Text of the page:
The Dynamics of the Race Car
“The dynamics of the race car is one of the most fascinating yet poorly documented of disciplines. There are a multitude of theories of what’s important, what makes a race car fast and how it all works. This book will attempt to address this and put some hard numbers to why the race car does what it does.”
“The other origin for this book has been my experience writing for Racecar Engineering. The reactions to the articles that I have written have ranged from wow this is really good, too my word this man is a lunatic.”
Where to begin . . .? On the one hand, this book is so hyper specialized that a peer-level review of its intricacies is beyond our pay grade. On the other hand, we do have a big-picture grasp of the field and, more relevant to the SpeedReaders MO, remain current with the important publications and practitioners.
But let’s get some preliminaries out of the way first: you do not have to be a Crew Chief or even only a civilian interested in seeing what makes race cars go faster/handle better to get something out of this book because vehicle handling—and not just cars, for that matter—involves principles and forces that have application in even your daily driver. Just think oversteer/understeer.
That said, an author has to pick his audience and then structure his delivery to that segment. Meaning, the pace and scope of this book presuppose that the reader is familiar with the nomenclature and conventions and the math, and, ideally, already is or is on the way to being a practitioner in the field. So, if “pitch center height from the ground” or “rotational moment of inertia about the z axis” are not part of your cocktail party chatter, prepare to strain the ole noggin.
If you are a reader of motorsports engineering magazines you must have noticed Nowlan’s name as a contributor before. If you work professionally in motorsports on the handling/engineering side—no matter what series—you would be familiar with his ChassisSim simulation software suite. If you live in a big enough city you may have attended his Racecar Simulation Bootcamps.
A trained aeronautical engineer from Australia, Nowlan has had an interest in/obsession with finding ways to capture data and use it to model stability-related behaviors ever since his first gig, however short-lived, as a data analyst fatigue-testing the F/A 18 Hornet jet. Right around that time, incidentally, one of the benchmark books in this field was published, Bill and Doug Milliken’s Race Car Vehicle Dynamics. It left no stone unturned, and if you have it you may wonder what a new book could possibly have to offer since the universe is still subject to the same physics. (RCVD does contain a nifty chapter about the history of Vehicle Dynamics that really should be essential reading.) Well, there is no simple answer to that except to say that Nowlan looks at fewer “moving parts” (tires, suspension, springs/dampers/and related) but at a different level of magnification and with a very immediate application to solving real-life everyday track-side problems. Also, he discusses at length the Pogo Stick visualization of the race car, a model he first articulated in his Masters Thesis. Further, Nowlan makes no bones about his frustration with what can best be described as a lack of rigor among his colleagues, especially on the academic side. (“Anyone who thinks they have a perfect tyre model is either seriously deluded or should be locked up . . .”)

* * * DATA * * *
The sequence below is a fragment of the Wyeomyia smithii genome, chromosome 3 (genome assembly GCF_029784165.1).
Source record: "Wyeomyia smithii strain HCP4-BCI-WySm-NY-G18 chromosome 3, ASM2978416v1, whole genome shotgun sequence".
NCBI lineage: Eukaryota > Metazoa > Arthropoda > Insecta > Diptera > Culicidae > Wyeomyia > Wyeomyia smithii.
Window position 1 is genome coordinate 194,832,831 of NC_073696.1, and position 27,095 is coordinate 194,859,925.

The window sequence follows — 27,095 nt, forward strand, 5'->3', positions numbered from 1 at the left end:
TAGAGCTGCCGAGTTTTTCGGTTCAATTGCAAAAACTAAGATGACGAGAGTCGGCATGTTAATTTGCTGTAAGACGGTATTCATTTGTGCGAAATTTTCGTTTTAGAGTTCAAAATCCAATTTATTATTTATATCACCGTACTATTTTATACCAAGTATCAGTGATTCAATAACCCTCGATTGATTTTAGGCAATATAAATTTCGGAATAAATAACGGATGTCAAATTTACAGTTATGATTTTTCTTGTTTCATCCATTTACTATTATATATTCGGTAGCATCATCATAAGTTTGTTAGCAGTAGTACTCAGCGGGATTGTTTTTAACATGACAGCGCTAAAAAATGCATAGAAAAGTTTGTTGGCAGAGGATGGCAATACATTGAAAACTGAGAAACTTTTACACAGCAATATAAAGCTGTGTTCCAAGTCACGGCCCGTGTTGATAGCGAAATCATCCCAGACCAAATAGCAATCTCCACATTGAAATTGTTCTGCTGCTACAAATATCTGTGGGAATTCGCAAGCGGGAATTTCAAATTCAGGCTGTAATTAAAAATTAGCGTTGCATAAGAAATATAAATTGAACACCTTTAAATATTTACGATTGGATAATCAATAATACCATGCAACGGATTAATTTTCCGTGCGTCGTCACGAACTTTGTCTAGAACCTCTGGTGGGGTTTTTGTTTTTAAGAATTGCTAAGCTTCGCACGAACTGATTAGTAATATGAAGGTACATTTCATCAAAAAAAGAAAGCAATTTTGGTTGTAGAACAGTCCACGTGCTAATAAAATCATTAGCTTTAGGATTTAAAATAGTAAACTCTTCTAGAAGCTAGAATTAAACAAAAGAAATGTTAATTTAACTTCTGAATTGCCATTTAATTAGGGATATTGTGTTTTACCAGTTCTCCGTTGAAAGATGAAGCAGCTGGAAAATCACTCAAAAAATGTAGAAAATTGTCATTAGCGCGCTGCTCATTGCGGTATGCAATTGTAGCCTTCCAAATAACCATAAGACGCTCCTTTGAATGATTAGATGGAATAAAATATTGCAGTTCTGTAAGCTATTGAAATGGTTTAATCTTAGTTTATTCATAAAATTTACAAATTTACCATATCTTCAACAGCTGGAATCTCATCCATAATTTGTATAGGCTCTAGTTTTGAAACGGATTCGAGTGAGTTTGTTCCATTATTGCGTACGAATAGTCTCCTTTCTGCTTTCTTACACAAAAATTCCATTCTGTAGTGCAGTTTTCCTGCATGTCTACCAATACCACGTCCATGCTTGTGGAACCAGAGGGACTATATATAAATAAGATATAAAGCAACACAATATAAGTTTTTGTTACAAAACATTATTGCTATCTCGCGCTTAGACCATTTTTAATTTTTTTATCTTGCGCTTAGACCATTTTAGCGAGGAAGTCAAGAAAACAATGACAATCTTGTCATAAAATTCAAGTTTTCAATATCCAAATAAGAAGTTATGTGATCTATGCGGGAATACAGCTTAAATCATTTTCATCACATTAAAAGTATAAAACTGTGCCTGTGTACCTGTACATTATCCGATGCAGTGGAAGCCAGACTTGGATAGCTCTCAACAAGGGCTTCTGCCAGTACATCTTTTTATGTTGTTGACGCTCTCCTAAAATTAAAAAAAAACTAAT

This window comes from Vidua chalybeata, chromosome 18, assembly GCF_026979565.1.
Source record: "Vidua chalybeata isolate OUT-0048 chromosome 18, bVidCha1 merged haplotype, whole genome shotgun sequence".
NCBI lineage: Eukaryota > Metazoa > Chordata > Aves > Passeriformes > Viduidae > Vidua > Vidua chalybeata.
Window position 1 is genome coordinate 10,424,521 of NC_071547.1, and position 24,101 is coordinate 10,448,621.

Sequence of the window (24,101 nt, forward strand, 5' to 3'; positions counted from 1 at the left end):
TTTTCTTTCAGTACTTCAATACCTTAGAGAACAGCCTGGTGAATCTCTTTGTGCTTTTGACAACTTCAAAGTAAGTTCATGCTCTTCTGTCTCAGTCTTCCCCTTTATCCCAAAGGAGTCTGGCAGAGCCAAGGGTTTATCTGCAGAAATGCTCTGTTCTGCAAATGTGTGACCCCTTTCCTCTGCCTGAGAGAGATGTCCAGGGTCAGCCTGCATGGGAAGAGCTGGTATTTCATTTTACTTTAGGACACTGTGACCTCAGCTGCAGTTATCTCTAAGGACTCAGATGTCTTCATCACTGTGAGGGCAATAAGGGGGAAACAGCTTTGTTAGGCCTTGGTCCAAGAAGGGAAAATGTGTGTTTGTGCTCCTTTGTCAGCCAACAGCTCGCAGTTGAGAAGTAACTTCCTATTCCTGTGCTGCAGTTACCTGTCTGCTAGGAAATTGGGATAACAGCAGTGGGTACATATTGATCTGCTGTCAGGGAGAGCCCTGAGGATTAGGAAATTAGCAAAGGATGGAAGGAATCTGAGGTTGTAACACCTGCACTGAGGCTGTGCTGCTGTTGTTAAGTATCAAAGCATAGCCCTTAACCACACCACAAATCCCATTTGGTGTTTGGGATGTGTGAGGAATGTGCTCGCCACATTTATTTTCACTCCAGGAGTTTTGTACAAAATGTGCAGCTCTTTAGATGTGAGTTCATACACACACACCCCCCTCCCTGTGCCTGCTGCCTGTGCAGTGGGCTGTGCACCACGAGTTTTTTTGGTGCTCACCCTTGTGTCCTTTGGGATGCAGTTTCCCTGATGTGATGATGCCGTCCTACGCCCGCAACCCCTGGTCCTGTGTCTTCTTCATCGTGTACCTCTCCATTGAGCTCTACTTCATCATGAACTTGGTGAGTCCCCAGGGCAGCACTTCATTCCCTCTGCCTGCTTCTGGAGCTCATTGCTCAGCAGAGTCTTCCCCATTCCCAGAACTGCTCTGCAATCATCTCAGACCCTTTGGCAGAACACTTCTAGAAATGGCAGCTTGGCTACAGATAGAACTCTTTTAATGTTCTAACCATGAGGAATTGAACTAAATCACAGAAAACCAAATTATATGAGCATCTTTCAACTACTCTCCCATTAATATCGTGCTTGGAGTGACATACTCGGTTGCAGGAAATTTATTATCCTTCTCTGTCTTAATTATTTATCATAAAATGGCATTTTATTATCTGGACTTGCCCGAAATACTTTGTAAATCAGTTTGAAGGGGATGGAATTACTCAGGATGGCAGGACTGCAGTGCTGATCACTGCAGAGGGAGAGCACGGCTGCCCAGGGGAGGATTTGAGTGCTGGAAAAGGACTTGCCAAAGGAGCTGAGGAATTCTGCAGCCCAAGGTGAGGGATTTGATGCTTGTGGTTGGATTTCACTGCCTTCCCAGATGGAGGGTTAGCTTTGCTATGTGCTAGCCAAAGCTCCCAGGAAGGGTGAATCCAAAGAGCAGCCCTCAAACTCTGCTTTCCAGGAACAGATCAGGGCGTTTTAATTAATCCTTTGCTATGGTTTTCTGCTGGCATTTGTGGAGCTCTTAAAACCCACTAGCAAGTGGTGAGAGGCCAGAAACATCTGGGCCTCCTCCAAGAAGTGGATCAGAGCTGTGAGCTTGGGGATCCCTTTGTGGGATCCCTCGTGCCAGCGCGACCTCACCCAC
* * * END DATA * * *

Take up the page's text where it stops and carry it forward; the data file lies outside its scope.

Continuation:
That Nowlan is on the cutting edge in his field and ChassisSim Technologies a mission-critical factor in countless race teams elevating their game is not in question, but if you reread the introductory quotes above and ponder syntax, punctuation, and spelling you’ll come to the inescapable conclusion that flogging language is not his forte. If you are sensitive to such matters, pretty much every page here will yield a new affront.
While this hardcover came out in 2019 it carries a 2010 copyright, which is about the time Nowlan started bringing this sort of content “to the masses,” specifically, launching a YouTube channel called Dan’s Vehicle Dynamics Corner. It’s still up so check it out.
Copyright 2021, Sabu Advani (speedreaders.info).